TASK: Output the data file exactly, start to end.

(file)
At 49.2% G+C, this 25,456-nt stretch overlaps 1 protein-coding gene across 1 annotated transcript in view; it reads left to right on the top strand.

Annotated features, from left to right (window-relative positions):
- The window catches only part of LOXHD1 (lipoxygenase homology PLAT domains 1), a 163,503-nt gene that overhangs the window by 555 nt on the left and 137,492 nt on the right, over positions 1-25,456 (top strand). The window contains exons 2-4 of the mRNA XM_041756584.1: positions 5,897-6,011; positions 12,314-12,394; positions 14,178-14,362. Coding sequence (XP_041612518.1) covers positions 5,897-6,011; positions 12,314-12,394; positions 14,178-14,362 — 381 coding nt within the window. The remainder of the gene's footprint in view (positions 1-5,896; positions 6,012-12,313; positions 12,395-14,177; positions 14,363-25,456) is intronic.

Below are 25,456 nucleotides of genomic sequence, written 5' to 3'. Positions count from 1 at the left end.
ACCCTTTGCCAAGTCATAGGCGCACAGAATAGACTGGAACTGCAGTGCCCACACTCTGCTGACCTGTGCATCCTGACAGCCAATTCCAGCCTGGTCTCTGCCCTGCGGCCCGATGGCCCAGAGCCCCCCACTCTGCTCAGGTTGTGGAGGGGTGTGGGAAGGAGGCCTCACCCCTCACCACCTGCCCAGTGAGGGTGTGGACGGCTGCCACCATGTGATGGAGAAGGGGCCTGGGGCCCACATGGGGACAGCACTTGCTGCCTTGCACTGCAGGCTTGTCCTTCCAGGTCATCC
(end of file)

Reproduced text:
At 49.2% G+C, this 25,456-nt stretch overlaps 1 protein-coding gene across 1 annotated transcript in view; it reads left to right on the top strand.

Annotated features, from left to right (window-relative positions):
- The window catches only part of LOXHD1 (lipoxygenase homology PLAT domains 1), a 163,503-nt gene that overhangs the window by 555 nt on the left and 137,492 nt on the right, over positions 1-25,456 (top strand). The window contains exons 2-4 of the mRNA XM_041756584.1: positions 5,897-6,011; positions 12,314-12,394; positions 14,178-14,362. Coding sequence (XP_041612518.1) covers positions 5,897-6,011; positions 12,314-12,394; positions 14,178-14,362 — 381 coding nt within the window. The remainder of the gene's footprint in view (positions 1-5,896; positions 6,012-12,313; positions 12,395-14,177; positions 14,363-25,456) is intronic.

Below are 25,456 nucleotides of genomic sequence, written 5' to 3'. Positions count from 1 at the left end.
ACCCTTTGCCAAGTCATAGGCGCACAGAATAGACTGGAACTGCAGTGCCCACACTCTGCTGACCTGTGCATCCTGACAGCCAATTCCAGCCTGGTCTCTGCCCTGCGGCCCGATGGCCCAGAGCCCCCCACTCTGCTCAGGTTGTGGAGGGGTGTGGGAAGGAGGCCTCACCCCTCACCACCTGCCCAGTGAGGGTGTGGACGGCTGCCACCATGTGATGGAGAAGGGGCCTGGGGCCCACATGGGGACAGCACTTGCTGCCTTGCACTGCAGGCTTGTCCTTCCAGGTCATCC